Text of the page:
The delicate Solar Impulse has the immense wing span of a commercial jet but is only the weight of a family car, making it quite vulnerable to bad weather. It took off in the morning from the capital Rabat and hopes to reach the city of Ouarzazate, 280 miles (465 kilometers) away by late evening, where it will fly over the site of Morocco's proposed solar power plant.
Pilot Andre Borschberg attempted the same flight on June 14 but had to turn back after unexpectedly strong winds buffeted the slow-moving plane and sent it reeling backwards. The plane has relatively weak battery-powered turboprop engines that are recharged by the 12,000 photovoltaic cells covering its body. It is the only solar powered craft that can fly day and night.
"Because of its big size and low speed, we cannot go into areas of heavy turbulence like the big commercial planes can," Borschberg told The Associated Press from the cockpit of the aircraft as he flew over Morocco's coastline near Casablanca.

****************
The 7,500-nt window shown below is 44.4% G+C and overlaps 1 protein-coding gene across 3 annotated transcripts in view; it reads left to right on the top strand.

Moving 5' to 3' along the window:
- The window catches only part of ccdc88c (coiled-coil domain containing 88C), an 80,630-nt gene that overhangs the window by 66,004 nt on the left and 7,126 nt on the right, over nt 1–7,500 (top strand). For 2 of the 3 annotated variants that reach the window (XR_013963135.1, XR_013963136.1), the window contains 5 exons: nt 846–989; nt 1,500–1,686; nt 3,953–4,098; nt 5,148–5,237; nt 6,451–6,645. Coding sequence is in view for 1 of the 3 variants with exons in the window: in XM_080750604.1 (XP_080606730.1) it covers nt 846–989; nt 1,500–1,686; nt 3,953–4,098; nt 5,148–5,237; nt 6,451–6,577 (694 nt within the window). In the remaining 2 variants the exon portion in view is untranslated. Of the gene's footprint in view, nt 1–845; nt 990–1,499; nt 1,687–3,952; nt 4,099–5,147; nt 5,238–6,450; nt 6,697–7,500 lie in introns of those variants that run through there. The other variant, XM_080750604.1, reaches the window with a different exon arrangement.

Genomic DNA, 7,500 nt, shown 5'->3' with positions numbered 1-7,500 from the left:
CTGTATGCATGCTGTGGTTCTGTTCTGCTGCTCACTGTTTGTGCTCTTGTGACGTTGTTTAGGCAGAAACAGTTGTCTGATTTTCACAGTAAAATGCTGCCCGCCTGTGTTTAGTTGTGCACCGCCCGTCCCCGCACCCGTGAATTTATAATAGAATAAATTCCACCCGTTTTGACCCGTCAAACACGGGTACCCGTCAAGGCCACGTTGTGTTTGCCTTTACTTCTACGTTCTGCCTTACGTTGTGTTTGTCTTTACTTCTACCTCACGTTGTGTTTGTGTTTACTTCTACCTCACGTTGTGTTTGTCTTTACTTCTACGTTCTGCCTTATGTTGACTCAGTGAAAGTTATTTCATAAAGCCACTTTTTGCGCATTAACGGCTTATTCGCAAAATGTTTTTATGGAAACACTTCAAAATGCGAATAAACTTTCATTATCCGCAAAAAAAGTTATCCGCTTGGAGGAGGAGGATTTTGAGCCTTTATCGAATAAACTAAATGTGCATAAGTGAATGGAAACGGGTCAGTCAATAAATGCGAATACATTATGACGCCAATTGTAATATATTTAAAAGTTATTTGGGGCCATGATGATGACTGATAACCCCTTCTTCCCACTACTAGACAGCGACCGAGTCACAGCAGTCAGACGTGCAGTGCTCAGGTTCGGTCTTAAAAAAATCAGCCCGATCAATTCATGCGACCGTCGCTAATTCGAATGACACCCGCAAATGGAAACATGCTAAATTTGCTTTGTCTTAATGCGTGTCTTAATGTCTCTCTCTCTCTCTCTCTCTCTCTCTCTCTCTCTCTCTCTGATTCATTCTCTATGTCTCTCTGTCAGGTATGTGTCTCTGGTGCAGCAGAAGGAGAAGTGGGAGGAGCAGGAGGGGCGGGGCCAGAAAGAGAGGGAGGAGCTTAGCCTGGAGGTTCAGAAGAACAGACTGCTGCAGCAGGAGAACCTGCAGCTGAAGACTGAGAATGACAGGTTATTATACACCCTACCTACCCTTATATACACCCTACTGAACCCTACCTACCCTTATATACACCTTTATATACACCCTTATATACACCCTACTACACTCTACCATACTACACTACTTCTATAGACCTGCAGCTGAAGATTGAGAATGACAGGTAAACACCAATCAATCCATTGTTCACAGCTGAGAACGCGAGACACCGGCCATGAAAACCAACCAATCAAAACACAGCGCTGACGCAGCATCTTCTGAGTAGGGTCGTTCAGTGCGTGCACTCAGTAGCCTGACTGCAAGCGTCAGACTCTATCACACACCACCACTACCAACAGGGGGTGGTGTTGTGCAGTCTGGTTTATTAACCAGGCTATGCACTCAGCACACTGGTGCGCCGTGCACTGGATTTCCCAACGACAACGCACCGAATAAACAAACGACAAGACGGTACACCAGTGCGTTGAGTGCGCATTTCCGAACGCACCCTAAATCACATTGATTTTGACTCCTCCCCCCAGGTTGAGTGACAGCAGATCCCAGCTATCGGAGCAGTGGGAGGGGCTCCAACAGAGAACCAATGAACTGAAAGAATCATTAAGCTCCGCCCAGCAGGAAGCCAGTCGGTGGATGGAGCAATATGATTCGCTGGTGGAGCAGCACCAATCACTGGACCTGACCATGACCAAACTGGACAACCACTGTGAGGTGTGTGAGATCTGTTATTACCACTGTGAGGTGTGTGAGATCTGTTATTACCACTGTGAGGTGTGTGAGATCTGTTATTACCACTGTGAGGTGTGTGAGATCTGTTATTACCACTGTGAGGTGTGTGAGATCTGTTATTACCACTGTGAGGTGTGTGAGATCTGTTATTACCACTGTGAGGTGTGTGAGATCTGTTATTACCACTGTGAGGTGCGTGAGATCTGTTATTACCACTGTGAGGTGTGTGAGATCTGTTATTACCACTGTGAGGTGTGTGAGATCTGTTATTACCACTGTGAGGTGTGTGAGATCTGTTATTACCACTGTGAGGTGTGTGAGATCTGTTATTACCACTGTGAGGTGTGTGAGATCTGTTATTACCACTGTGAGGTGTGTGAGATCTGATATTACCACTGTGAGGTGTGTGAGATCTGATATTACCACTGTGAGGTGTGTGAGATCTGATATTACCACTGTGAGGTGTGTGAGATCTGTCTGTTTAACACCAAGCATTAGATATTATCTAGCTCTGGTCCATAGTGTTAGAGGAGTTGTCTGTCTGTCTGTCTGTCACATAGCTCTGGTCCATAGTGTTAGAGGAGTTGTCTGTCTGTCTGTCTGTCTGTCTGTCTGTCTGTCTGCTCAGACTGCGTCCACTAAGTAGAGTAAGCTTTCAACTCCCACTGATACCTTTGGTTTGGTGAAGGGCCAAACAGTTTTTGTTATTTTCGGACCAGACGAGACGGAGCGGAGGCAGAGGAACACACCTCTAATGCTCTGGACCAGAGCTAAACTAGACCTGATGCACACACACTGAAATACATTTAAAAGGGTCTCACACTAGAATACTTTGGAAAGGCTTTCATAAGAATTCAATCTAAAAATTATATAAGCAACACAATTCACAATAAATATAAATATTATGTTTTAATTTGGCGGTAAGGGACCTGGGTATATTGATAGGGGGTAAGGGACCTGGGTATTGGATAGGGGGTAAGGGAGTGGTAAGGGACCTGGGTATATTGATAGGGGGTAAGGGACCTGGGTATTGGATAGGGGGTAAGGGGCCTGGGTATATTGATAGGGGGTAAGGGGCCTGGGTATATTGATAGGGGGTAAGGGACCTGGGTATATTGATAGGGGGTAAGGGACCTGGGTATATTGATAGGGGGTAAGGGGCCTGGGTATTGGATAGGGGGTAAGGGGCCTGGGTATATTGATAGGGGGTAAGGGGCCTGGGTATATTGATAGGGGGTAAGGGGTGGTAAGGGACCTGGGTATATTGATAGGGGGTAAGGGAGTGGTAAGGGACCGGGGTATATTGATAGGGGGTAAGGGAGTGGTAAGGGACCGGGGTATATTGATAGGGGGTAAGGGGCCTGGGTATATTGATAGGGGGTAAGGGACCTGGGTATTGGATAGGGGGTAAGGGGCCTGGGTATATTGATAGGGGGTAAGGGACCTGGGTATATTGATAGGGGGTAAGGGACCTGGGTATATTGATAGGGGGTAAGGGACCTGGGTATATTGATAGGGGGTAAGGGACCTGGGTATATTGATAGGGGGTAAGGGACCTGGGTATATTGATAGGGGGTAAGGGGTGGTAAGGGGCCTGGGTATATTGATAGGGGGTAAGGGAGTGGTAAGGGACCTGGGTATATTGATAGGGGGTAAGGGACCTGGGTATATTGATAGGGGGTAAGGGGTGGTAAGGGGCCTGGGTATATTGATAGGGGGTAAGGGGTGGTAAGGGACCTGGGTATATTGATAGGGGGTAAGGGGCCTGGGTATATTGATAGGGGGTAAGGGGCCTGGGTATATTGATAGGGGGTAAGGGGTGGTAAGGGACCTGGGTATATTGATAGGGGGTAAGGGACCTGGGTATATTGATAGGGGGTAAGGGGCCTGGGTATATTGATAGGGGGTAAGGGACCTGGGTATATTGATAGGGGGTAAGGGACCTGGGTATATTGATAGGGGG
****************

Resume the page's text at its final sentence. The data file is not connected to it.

An improved version of the plane hopes to make a round-the-world flight by 2014 and Borschberg said they will be careful to choose a route that offers the calmest weather.
The plane will never replace fuel-powered commercial flights, its creators say, but rather was designed to showcase the possibilities for solar power.
Morocco was chosen as the destination for its first transcontinental flight from Europe because of the North African kingdom's ambitious plans to create huge solar energy plants
-- the first of which will be constructed at Ouarzazate.
Morocco plans to eventually build five solar plants to lessen its dependence on fossil fuels and produce 2,000 megawatts of solar energy by 2020. By that year, it hopes to derive 40 percent of its energy needs from renewable energy resources and eventually export electricity to Europe.